When asked to name several search engines, most people would probably be able to name at least 3: Google, Bing and Yahoo!. The truth is that there are many other search engines as well as different types.
As the king of search engines, Google has refined and is still refining its search algorithms to give Googlers exactly what they’re looking for. Since its launch 23 years ago, Google has set the standard for search engines worldwide and continues to raise the bar.
Microsoft’s answer to Google. Descended from MSN Search and Windows Search Live, Bing is a neat and sleek reply to Google’s minimalist design. Its capabilities do not lose out to Google in the least, being integrated with all of Microsoft’s products. It also powers most of Yahoo! search since the new agreement in 2014.
Outside of Microsoft integrations, one of the reasons behind Bing’s popularity is that many Googlers also use Bing depending on what platform they’re using at the moment.
Older than Google and outlasting many other search engines since the first launch of Archie in 1990, Yahoo’s story is as interesting as it is embarrassing. The founders of Google actually attempted to sell Google for $1,000,000 in 1998, but were turned down. Since then, Yahoo! has lost continuously against Google on nearly every front.
Despite this, Yahoo remains the 3rd largest search engine, with a large percentage of users coming from FireFox.
As China’s main search engine, Baidu draws its market share from a large part of Chinese. As Google’s services remain banned from China, it is difficult to draw a fair comparison between the two. Notorious for its rampant advertising (97.7% of Baidu’s income comes from ads), Baidu has since made strides to improve its user-friendliness and continues to dominate China’s search market with 72.73% of market share.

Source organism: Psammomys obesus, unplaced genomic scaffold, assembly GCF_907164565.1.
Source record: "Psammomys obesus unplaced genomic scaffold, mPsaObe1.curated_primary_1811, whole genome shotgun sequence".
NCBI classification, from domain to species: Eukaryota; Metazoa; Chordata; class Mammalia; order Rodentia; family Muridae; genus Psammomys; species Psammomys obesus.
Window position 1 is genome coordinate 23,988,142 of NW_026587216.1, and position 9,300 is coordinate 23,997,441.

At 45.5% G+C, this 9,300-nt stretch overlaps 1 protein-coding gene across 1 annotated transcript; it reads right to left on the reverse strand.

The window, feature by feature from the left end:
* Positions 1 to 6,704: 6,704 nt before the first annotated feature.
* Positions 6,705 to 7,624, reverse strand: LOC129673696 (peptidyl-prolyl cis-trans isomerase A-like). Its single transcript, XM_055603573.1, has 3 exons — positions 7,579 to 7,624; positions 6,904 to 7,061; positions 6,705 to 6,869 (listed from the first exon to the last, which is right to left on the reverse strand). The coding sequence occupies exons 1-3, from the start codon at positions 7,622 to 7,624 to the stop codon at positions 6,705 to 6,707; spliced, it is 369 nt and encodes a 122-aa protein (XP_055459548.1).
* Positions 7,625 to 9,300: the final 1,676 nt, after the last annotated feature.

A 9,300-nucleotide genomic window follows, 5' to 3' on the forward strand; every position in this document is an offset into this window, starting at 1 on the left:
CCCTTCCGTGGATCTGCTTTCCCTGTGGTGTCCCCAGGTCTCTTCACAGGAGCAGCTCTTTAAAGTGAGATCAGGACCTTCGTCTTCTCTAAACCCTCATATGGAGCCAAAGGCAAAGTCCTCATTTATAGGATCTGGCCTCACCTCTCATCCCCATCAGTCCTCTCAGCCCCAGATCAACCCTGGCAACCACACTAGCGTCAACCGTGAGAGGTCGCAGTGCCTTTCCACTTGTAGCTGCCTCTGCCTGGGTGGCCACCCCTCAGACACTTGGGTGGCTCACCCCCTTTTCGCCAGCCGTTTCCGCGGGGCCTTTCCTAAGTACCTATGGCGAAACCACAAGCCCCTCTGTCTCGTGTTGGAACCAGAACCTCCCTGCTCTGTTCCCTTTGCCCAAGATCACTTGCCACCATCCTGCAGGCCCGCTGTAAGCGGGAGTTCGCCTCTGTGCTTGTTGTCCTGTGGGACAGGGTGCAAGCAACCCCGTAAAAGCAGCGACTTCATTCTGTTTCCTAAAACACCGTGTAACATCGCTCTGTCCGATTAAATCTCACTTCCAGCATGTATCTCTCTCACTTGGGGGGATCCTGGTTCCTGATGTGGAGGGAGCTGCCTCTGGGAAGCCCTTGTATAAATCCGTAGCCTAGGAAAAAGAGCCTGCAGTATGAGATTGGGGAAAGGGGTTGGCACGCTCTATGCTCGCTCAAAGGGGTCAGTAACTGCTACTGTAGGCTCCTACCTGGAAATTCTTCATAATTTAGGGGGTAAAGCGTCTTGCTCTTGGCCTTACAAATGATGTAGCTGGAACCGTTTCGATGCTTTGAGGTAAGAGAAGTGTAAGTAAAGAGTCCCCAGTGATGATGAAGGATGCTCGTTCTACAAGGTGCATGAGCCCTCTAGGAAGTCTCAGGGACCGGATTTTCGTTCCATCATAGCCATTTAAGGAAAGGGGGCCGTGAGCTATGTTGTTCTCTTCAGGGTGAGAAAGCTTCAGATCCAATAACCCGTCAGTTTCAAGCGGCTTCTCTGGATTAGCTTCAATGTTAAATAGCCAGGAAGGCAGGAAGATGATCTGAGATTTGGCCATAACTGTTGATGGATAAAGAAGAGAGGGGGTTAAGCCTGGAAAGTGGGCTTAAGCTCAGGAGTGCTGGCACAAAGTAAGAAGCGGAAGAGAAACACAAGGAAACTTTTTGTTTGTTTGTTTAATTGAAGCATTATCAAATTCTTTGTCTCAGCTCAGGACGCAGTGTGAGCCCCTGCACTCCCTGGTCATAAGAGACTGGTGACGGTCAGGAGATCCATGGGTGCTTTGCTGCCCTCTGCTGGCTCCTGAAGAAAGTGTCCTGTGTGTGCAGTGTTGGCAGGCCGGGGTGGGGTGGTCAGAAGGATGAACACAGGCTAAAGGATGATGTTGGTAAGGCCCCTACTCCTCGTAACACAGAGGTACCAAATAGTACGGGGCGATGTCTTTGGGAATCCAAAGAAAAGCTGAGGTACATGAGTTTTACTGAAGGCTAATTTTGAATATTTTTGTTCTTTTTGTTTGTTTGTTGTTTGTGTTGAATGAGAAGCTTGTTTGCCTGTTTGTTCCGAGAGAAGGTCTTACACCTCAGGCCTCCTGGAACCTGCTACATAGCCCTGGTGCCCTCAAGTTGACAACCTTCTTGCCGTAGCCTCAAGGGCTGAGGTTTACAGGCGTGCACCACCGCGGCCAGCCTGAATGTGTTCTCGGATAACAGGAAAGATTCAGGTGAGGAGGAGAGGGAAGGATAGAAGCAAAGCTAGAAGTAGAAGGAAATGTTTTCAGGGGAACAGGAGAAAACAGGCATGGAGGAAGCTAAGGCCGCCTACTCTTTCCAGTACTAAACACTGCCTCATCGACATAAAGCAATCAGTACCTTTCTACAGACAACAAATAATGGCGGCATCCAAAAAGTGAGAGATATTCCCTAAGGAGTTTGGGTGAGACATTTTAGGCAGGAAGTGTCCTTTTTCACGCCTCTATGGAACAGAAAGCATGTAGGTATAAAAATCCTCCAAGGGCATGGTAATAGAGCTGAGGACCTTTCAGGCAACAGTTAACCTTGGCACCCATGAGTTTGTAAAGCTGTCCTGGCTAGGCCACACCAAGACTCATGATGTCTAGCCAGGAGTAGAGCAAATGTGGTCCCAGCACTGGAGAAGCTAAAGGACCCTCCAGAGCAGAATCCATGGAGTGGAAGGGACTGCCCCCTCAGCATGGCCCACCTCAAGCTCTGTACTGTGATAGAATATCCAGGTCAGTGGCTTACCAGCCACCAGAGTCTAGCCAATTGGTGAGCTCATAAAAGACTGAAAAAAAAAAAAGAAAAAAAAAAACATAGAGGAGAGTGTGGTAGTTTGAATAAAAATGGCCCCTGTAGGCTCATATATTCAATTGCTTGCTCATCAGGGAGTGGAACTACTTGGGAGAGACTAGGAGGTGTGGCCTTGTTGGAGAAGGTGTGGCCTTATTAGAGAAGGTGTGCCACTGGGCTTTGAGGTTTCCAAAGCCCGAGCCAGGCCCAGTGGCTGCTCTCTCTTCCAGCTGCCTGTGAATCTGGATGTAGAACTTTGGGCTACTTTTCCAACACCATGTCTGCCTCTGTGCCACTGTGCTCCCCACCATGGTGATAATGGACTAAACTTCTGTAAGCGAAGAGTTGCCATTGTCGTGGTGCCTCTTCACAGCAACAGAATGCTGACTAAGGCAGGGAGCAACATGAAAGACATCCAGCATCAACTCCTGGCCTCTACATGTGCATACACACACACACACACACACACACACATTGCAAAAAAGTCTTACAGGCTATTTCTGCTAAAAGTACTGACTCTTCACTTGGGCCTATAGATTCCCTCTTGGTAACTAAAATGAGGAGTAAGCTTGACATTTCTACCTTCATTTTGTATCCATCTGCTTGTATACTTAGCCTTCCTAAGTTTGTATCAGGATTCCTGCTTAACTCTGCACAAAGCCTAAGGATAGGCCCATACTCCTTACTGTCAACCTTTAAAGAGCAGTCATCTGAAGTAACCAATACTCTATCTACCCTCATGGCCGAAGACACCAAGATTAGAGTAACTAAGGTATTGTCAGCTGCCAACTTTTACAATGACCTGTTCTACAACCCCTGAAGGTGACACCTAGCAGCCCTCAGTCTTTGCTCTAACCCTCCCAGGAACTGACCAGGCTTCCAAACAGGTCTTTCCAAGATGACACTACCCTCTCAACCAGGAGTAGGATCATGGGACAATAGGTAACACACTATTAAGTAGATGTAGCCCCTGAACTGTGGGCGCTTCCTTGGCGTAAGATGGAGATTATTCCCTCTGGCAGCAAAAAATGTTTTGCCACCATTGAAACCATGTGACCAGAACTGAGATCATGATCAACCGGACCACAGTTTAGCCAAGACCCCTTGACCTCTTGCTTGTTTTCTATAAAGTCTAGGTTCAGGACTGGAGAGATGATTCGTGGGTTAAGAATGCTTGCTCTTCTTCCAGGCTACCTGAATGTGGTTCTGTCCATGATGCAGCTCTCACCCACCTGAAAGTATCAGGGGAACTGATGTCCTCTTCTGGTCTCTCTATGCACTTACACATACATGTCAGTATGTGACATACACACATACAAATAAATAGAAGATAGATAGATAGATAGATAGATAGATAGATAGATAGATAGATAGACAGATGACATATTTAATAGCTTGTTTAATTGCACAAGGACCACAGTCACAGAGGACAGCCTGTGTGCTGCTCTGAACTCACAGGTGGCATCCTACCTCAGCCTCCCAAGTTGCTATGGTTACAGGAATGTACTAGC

Created before Google specifically for the Russian market, Yandex holds Russia’s majority share at 55% (Google has 45%). One of Yandex’s advantages is how it was created for the Russian language. Despite attempts, Google has not proven as effective in languages outside of English. Yandex is both Russian-based and comparable in standards to most of Google’s services.
One of the biggest arguments against Google is the lack of privacy. All of Google’s target search abilities are based on its huge database of online user behaviour. While exact user counts are unavailable due to lack of tracking, DuckDuckGo has seen a notable rise in number of searches since its launch in 2008 (56,256,596 daily searches on average as of March 2020).
Another of China’s search engine providers, Sogou’s main advantage is that it has integrated content from WeChat and QQ, the extremely popular social media networks. All 3 are owned by Tencent, China’s leading technological giant (closely followed by Baidu, Alibaba and Xiaomi).
Sogou’s main draw is from voice search and services 14.89% of China’s market.
Unlike the other search engines in this list, Ecosia champions an eco-environmental cause. This search engine donates 80% of its search ad profit to planting trees. While some people may argue that the Yahoo! and Bing algorithms it uses may not be as developed as Google’s, it still services over 92,000,000 of the environmentally conscious.
The 3rd of China’s top search engines, Shenma is a mobile-only service that acts as both an app-store and a portal to other platforms. With nearly all of China’s internet users on mobile, this strategy has enabled Shenma to snatch 4.45% of China’s search market, a share that continues to grow as it improves its algorithms.
South Korea’s search market seems to elude Google’s grasp. Language remains one of the biggest barriers, while layout preferences are a close second. South Korea’s searchers seem to prefer busier layouts than Google’s clean design. With images and banners and the most popular search topics included on the main page, Naver has managed to keep 70% of South Korea’s market share firmly in its corner.